Did BCBG fail because of fur?

PJ Smith
3 min readMar 28, 2017

Consumers are increasingly seeking products that align with their values, especially when it comes to the treatment of animals. At the grocery store, consumers are opting for more plant-based foods; in choosing their entertainment, they’re opting for animal-free circuses; and in the clothing sector, they’re looking for ethical materials. This shift presents both risks and opportunities for companies.

Take BCBG Max Azria, for example. In 2008, the company decided to stop using animal fur, and consumers and animal welfare organizations around the world praised the company. Three years later, the brand changed course: once hailed as an ethical leader, it began using fur from rabbits, foxes and raccoon dogs.

Now, as BCBG files for bankruptcy, we have to wonder: what if the brand had never started selling fur again? Could it have succeeded had it better aligned itself with this consumer shift toward ethical goods?

At about the same time BCBG began selling fur again, Inditex, the parent company for ZARA, invited me to visit its Spain headquarters. I met with several directors who all agreed that animal welfare will be big in the fashion industry, and that they wanted to be the leaders. Shortly after, Inditex — which had already banned animal fur — added angora, wool from sheep who’ve undergone the particularly-heinous practice of “mulesing” and exotic skins to the list of prohibited materials, and announced its dedication to finding more animal-friendly textiles.

Clearly, the retail industry is not what it once was and there are many reasons for BCBG’s demise; but when two companies take opposite paths and the result is bankruptcy for one and, in the case of ZARA, being named one of Forbes’ most valuable brands for the other, the fashion industry is right to take notice.

When a documentary questioning if orcas should be held in captivity can lead to an 84 percent drop in profits for SeaWorld or local ordinances demanding stricter animal welfare standards can help end Ringling Bros.’ circus’s 146-year run, it’s only natural for fashion brands to wonder how they can mitigate these risks for their own brands. And it’s no wonder that, in addition to ZARA, industry leaders like HUGO BOSS and Armani have announced fur-free policies of their own.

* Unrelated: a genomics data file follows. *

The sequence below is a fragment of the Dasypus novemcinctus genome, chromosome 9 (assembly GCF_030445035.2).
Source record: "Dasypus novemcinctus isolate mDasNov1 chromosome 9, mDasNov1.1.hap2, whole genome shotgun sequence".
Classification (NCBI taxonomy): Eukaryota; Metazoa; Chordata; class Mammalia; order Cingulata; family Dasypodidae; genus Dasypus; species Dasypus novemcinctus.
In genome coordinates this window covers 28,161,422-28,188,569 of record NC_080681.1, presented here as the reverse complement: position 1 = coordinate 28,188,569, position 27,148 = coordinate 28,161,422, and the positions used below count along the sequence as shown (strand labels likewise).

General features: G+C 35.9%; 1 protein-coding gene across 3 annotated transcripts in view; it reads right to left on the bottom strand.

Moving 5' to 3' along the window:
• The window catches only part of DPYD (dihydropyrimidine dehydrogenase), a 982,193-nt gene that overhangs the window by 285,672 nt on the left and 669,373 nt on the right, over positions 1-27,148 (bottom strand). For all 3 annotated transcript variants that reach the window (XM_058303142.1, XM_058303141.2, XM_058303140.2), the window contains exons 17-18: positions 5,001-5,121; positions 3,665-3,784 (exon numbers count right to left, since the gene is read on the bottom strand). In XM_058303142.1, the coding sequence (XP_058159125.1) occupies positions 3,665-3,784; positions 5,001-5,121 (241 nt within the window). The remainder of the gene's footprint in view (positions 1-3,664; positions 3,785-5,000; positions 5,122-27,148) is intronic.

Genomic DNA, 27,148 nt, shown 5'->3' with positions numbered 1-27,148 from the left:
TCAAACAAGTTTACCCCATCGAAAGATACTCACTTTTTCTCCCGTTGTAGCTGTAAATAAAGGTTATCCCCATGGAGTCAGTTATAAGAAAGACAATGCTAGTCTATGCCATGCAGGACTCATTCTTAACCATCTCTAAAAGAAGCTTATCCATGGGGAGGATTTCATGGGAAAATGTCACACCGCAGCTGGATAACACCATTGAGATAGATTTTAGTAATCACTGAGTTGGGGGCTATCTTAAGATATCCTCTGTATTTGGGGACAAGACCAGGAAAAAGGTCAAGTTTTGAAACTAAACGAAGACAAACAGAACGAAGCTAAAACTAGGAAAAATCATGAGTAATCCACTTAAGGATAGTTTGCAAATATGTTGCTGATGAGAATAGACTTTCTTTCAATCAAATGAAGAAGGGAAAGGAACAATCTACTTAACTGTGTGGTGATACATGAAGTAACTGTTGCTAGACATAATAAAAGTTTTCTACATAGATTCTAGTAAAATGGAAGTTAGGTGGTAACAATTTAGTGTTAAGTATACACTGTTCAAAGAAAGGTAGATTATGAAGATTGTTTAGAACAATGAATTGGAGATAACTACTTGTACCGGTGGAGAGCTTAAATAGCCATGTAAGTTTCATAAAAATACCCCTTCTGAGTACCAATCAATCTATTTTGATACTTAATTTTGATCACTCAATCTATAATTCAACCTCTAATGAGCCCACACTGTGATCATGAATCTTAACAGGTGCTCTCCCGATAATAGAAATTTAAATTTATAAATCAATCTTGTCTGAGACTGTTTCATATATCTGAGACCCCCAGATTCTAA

“We have decided to adopt a different route and we are therefore giving our sustainable corporate strategy — in this case, animal protection — precedence over the ‘fast’ and ‘simple’ route to success,” HUGO BOSS announced in its 2014 sustainability report. “Contemporary customers are part of a generation which is re-evaluating their ethical and environmental values.”

HUGO BOSS and other fur-free fashion companies understand a corporate concern for animals is not just about ethics, but is an astute business move.

“In the case of animal welfare,” World Bank’s International Finance Corporation reports, “failure to keep pace with changing consumer expectations and market opportunities could put companies and their investors at a competitive disadvantage.”

As BCBG picks up the pieces and looks to the future, it should reflect on its success in 2008 when it was on the cusp of becoming an industry leader for consumers demanding animal protection. The company can once again help drive a more humane economy and a more humane society, and do well by doing good.

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PJ Smith

Senior manager of fashion policy for The Humane Society of the United States